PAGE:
Sto. Niño Shrine and Heritage Museum in Tacloban City is one of the many reminders of the ritziness of the lifestyle of former President Ferdinand Marcos, first lady Imelda Marcos, and their family.
The two-story structure sits on sprawling ground of what was well-manicured verdant grass and inside it is luxury that ordinary Filipinos cannot fathom. It has 21 well-appointed rooms, guest rooms in the ground floor and the private rooms of the Marcoses in the second floor. Aside from the private rooms, there are spacious communal areas filled to the brim with high-quality local and imported furniture and decors. One can say that Sto. Niño Shrine and Heritage Museum, a residence built for the Marcoses in Imelda’s native Tacloban, is fit for kings and queens, or as the Marcoses claim, for Malakas and Maganda.
The previous post includes photos and description of the ground floor. This post shows the private quarters of Ferdinand, Imelda, Imee, Ferdinand “Bongbong” Jr., Irene, and Aimee.
For the first part of this post, please read Sto. Niño Shrine and Heritage Museum (Tacloban City), Part I.
For related entries, please read Shoe Museum – Marikina City, Part I and Shoe Museum – Marikina City, Part II.
Former Philippine President Ferdinand Marcos’ suite in Sto. Niño Shrine and Heritage Museum in Tacloban City. It has its own toilet and bath. Adjacent to the toilet and bath is a room for Marcos’ bodyguard. According to the tour guide, the bodyguard was assigned by Imelda to make sure that the president would not have lady visitors at night.
Ferdinand Marcos’ books
Ferdinand Marcos’ desk
The fireplace in Ferdinand Marcos’ room. The carpet was flown in from Argentina. Photo by Juan
A closer look at another Argentine carpet in the room
This is a wine rack
Imee Marcos’ room
Sitting room inside Imee Marcos’ room
Imee Marcos’ bed, which was flown in from England
Ferdinand “Bongbong” Marcos Jr.’s room
Old Philippine money bills adorn the divider
The bed of Bongbong Marcos
Irene Marcos’ room
Irene Marcos’ bed
Inside Aimee Marcos’ room
Aimee Marcos’ bed. Aimee was my classmate in History class with Fr. Lahiff, and she was so low key so much so that no one would think she was a presidential daughter.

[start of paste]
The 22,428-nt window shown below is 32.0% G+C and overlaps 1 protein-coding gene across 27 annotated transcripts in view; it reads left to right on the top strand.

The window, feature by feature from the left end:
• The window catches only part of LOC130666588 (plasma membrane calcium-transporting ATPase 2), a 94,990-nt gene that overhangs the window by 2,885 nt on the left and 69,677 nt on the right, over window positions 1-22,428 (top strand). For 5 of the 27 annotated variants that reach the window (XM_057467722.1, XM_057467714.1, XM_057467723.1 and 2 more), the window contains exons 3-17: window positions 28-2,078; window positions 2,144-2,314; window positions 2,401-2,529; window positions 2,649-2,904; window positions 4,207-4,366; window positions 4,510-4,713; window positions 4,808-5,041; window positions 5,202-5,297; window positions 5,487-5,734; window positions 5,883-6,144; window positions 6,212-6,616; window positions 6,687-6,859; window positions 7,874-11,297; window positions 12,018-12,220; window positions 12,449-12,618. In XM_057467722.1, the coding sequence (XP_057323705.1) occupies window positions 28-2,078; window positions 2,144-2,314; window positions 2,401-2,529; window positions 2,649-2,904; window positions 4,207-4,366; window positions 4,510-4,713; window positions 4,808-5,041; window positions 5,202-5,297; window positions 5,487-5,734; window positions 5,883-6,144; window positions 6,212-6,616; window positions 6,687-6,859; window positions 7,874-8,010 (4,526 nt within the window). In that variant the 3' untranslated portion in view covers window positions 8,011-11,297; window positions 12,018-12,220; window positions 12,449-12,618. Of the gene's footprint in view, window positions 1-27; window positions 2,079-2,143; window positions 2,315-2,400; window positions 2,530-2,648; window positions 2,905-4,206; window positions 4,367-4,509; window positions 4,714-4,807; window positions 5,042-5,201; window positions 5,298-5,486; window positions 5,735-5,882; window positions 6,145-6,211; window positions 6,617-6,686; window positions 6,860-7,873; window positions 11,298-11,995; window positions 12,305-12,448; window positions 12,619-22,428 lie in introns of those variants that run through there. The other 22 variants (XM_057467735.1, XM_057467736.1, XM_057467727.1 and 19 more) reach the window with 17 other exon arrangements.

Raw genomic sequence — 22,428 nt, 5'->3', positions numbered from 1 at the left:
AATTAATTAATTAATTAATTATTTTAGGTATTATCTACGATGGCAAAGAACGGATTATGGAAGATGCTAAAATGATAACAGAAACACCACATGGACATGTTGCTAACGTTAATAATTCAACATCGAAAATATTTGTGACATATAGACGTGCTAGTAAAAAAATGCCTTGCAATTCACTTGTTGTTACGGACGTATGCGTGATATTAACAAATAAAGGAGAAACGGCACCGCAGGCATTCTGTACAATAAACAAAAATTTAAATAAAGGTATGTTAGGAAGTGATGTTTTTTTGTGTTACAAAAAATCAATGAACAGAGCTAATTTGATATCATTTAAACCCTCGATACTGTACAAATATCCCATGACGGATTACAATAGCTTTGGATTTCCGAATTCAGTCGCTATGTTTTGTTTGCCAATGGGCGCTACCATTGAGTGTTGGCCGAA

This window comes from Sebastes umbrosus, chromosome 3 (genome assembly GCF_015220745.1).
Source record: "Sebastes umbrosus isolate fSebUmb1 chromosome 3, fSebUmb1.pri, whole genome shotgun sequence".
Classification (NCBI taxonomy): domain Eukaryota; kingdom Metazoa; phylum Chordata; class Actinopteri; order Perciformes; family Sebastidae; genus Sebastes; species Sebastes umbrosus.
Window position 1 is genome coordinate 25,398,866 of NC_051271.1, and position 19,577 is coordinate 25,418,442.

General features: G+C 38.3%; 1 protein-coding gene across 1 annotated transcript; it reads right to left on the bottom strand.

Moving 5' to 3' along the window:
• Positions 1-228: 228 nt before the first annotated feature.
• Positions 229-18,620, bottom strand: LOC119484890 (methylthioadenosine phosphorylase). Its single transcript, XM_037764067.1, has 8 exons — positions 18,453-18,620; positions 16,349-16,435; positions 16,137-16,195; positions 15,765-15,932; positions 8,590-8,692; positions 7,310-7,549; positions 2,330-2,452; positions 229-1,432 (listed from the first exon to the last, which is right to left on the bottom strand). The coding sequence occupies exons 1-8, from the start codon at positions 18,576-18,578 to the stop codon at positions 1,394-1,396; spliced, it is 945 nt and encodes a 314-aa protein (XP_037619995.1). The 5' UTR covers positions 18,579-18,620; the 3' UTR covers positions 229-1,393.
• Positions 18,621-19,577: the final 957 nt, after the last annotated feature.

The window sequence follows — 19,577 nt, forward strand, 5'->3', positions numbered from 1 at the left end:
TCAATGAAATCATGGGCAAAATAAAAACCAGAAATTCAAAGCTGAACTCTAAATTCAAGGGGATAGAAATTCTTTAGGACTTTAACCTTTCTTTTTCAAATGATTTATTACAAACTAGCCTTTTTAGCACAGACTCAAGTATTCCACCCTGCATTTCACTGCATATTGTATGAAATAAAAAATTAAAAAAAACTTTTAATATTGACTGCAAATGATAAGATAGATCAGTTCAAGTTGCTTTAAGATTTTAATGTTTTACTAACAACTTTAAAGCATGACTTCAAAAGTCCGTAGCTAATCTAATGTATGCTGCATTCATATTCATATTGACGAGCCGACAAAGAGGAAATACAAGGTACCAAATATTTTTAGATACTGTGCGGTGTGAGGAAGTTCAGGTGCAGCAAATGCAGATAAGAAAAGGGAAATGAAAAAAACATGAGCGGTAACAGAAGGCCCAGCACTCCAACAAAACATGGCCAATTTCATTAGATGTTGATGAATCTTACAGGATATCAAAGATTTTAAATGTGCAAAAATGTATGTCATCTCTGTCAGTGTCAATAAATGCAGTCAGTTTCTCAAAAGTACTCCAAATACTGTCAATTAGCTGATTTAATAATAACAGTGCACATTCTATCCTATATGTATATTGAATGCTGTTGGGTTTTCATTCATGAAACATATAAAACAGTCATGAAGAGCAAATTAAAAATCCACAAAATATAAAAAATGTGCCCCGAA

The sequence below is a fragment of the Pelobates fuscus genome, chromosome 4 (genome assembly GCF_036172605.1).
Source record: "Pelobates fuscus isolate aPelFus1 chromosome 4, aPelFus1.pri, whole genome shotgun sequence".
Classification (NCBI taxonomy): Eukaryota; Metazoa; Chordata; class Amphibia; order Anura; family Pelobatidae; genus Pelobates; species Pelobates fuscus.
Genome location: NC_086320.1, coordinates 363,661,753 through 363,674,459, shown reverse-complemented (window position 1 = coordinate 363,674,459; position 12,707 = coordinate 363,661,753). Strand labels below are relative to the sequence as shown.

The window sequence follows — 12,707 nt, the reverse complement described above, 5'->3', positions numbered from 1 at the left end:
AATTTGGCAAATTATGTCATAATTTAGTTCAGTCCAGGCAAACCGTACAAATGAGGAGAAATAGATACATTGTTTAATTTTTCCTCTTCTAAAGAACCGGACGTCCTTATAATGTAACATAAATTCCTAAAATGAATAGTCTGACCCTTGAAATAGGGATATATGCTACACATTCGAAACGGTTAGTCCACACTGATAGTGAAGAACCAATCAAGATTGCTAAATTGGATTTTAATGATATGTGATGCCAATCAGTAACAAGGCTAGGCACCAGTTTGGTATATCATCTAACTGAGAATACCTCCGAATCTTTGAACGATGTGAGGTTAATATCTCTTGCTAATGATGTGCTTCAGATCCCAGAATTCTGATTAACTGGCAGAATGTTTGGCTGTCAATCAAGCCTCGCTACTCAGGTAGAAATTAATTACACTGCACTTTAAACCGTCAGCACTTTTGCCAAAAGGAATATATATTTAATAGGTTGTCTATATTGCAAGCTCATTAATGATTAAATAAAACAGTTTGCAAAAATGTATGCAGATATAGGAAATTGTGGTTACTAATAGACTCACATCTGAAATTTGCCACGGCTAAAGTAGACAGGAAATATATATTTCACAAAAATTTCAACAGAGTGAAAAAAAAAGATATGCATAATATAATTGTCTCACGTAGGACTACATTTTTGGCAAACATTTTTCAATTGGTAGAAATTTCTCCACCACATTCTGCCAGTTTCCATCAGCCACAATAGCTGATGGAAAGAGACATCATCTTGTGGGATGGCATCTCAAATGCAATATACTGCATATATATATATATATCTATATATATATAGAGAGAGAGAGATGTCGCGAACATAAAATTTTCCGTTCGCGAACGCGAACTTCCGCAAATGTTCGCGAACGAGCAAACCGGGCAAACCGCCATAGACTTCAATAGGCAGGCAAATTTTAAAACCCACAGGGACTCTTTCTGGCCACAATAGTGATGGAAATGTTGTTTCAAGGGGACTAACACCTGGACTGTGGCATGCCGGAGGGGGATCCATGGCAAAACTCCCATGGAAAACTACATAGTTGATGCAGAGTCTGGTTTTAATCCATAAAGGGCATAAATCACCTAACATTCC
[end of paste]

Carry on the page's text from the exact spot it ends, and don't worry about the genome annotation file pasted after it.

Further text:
The pièce de résistqnce is Imelda Marcos’ room, which occupies the most area in the building
Inside Imelda Marcos’ room
This stupendous jade in the shape of a cherub sits atop one of the tables.
Just like her room, Imelda Marcos’ bed is also the biggest in the house
Juan and I look tiny next to Mrs. Marcos’ massive bed
Imelda Marcos’ toilet and bath is as big as Bongbong’s entire room. It has everything a female of her stature would need. Photo by Juan
The jacuzzi is in the center of a scenic view
Juan and I inside Mrs. Marcos’ jacuzzi.
The staircase leading to the second floor landing
Photos of Ferdinand Marcos hang on the walls between the landings. That day I learned that he played golf.
These are parts of the Chinese collection (beside the ivory collection) of Mrs. Marcos found in the second floor
The sitting area in the second floor of Sto. Niño Shrine and Heritage Museum in Tacloban City. Photo by Juan
A closer look at Mrs. Marcos’ portrait in the sitting area
The ballroom in the second floor occupies an entire wing. The tour guide told us not to stay beneath the ginormous chandeliers since they have not been fixed properly since typhoon Yolanda.
Imelda’s giant portrait in the ballroom
Juan and I in our Game of Thrones mode. I did not get the memo that we were supposed to look serious. Oh well.
The formal dining area
The ceiling above the dining area
Sto. Niño Shrine and Heritage Museum Entrance Fee:
Filipinos: P30.00 (US $0.60)
Non-Filipinos: P200.00 (US $4.00)
Sto. Niño Shrine and Heritage Museum Operating Hours:
8am to 4pm daily
Sto. Niño Shrine and Heritage Museum Address:
Real Street, Downtown, Tacloban City